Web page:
The Calibration of a Large Number of Scientific Instruments for the Auroral Spatial Structures Probe Sub-Orbital Mission.

Thursday, 18 December 2014
Anthony Swenson1, Jaden Miller1, Tim L. Neilsen1, Chad S Fish2 and Charles Swenson3, (1)Space Dynamics Laboratory, North Logan, UT, United States, (2)Atmospheric and Space Technology Research Associates LLC, Boulder, CO, United States, (3)Utah State University, Logan, UT, United States
The Auroral Spatial Structures Probe (ASSP) is a NASA sounding rocket mission to be launched in the early January 2015 time frame from the Poker Flat Research Range. The primary scientific objective of this mission is to determine the contribution of small spatial and temporal scale fluctuations of the electric fields to the larger-scale processes during active aurora. This will be accomplished through the use of a constellation of six small payloads ejected at high velocity from a sounding rocket. The multiple baseline observations of the electric and magnetic fields will be used to observe variability of both the E-field and the Poynting flux. These observations will be placed in the context of available data, including winds, large scale E-fields, and proxy conductivity (airglow images) observations.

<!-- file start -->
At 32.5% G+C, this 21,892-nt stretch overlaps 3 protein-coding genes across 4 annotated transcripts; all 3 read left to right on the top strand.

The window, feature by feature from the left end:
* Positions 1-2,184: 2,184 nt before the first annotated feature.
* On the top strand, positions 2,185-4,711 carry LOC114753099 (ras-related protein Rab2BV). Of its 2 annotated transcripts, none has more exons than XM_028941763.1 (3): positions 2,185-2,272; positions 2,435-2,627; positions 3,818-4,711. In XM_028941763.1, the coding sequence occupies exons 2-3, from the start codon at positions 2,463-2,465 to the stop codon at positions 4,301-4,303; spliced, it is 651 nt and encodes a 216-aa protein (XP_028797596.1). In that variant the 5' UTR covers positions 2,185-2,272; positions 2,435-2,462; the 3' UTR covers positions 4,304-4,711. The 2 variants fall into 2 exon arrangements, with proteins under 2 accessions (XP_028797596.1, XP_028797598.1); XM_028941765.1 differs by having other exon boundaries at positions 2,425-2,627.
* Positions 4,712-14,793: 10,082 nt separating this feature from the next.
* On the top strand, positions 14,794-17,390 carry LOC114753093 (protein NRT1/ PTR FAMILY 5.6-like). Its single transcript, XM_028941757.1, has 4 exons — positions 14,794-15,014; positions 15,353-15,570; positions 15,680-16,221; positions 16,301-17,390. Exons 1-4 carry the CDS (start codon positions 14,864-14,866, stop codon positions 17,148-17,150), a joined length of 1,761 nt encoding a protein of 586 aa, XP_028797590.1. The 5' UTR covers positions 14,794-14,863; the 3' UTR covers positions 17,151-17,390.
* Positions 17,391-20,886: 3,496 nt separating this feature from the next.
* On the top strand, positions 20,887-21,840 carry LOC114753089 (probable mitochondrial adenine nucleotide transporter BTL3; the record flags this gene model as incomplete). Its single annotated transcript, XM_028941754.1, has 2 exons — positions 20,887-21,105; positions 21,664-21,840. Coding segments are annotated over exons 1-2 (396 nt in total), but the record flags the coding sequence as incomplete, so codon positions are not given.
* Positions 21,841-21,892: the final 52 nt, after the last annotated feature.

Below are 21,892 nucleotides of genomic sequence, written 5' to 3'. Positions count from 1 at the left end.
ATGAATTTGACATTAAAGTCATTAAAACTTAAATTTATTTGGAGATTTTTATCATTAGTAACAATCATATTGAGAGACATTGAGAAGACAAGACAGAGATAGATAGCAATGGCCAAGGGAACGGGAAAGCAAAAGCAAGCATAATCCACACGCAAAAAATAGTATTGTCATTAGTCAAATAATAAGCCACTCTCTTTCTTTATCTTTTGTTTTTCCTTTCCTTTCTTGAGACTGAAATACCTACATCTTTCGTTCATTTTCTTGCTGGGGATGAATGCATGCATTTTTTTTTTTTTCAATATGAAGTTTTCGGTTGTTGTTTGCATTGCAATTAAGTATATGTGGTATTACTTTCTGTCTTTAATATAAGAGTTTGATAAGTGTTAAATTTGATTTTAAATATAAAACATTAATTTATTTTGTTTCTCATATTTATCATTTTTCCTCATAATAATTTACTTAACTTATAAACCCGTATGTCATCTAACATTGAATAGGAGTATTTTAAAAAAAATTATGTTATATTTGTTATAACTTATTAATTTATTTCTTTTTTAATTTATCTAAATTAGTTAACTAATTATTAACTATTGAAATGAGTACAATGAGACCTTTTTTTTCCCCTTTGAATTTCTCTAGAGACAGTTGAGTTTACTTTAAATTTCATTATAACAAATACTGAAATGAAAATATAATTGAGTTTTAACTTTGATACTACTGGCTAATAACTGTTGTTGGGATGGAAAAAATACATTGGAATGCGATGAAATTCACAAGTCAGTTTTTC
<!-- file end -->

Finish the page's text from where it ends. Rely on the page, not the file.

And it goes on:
Each sub-payload will carry a crossed pair of electric field double-probe sensors, a three-axis magnetometer, and a Langmuir probe. In total there are eight of each instrument type requireing calibration. Since the instruments need to be calibrated over temperature a full calibration of a single instrument is very time-consuming. The decision was made to automate the calibration process. Measurements were taken using a relay switch-box connecting the instruments to test sources. Calibration data were saved into a database. Using post-processing scripts on these databases a calibration for each instrument at each temperature point was made. This approach is a prototype process that might be used for calibrating a large constellation of CubeSats with similar instruments. In this poster we review the ASSP science and mission, and the results of the pre-flight calibration of the science instruments.